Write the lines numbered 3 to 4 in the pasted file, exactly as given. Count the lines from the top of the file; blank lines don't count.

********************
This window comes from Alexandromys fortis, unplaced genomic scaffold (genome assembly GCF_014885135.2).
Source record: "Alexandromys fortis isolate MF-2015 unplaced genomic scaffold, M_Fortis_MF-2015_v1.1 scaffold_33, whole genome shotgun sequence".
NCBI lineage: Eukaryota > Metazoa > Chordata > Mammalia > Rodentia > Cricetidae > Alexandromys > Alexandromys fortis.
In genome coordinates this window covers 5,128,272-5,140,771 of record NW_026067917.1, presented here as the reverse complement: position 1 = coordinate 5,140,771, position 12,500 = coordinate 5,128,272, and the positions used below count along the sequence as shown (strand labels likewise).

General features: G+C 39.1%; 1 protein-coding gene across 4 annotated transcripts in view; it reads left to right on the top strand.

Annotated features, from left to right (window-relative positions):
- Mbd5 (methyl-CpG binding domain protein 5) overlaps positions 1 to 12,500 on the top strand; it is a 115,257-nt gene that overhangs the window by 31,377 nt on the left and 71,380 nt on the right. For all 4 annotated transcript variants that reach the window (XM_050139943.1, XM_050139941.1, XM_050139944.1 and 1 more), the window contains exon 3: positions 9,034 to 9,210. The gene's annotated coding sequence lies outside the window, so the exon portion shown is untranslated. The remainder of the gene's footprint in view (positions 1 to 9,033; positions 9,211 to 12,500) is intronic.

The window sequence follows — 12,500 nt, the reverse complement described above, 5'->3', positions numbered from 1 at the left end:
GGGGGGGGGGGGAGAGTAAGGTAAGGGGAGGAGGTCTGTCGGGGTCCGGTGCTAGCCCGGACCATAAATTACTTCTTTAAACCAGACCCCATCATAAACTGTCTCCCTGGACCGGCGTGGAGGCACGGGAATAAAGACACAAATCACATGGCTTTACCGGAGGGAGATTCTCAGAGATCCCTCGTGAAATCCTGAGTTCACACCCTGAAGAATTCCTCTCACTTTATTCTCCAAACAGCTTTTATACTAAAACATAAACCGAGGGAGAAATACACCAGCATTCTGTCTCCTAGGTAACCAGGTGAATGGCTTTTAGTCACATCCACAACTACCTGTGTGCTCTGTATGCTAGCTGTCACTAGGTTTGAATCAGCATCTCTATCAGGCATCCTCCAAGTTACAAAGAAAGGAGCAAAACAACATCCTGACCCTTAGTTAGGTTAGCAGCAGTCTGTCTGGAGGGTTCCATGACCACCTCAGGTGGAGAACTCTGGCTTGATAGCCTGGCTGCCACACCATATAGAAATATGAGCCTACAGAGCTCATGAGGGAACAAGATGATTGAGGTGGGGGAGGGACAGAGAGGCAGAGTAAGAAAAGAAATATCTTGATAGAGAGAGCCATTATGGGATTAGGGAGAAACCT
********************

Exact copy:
NCBI lineage: Eukaryota > Metazoa > Chordata > Mammalia > Rodentia > Cricetidae > Alexandromys > Alexandromys fortis.
In genome coordinates this window covers 5,128,272-5,140,771 of record NW_026067917.1, presented here as the reverse complement: position 1 = coordinate 5,140,771, position 12,500 = coordinate 5,128,272, and the positions used below count along the sequence as shown (strand labels likewise).